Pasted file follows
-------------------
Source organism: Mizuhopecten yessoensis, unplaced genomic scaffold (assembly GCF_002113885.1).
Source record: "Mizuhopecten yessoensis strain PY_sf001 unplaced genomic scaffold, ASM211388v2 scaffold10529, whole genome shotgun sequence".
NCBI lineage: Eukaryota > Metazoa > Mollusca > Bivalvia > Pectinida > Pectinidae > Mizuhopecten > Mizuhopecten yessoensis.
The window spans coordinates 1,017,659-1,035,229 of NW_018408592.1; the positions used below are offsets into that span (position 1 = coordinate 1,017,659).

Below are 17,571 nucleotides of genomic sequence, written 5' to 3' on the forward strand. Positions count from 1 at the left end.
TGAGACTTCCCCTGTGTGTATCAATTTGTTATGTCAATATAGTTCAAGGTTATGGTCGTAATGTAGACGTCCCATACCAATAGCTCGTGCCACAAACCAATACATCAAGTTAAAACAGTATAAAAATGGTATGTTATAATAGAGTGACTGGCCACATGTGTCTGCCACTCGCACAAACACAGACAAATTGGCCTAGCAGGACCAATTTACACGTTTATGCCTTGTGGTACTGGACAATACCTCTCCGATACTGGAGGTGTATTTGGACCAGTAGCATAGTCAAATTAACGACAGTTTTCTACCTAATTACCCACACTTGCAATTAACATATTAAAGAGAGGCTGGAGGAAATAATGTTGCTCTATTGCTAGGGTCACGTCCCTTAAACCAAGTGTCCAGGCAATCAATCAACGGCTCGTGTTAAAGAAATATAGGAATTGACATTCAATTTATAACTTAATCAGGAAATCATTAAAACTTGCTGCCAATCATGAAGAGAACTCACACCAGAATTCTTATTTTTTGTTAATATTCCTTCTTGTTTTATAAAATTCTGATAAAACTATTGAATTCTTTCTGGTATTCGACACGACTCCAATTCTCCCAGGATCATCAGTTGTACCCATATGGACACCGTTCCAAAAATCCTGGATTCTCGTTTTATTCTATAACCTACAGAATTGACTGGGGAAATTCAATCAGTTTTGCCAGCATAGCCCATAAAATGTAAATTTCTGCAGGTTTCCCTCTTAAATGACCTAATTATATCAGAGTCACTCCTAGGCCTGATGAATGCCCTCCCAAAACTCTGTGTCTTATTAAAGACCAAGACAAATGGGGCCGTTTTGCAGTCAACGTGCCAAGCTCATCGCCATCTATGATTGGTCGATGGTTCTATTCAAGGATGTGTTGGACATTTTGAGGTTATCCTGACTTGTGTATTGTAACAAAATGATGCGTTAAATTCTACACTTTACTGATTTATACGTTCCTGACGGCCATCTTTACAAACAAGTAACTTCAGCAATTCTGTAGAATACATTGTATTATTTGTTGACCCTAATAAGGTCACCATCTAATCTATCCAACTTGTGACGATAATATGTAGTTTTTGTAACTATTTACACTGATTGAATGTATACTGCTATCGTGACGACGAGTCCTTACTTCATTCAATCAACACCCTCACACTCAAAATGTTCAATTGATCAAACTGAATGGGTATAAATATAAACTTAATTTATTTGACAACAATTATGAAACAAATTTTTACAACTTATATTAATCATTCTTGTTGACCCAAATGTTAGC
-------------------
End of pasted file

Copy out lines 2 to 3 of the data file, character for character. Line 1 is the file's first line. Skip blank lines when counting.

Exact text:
Source record: "Mizuhopecten yessoensis strain PY_sf001 unplaced genomic scaffold, ASM211388v2 scaffold10529, whole genome shotgun sequence".
NCBI lineage: Eukaryota > Metazoa > Mollusca > Bivalvia > Pectinida > Pectinidae > Mizuhopecten > Mizuhopecten yessoensis.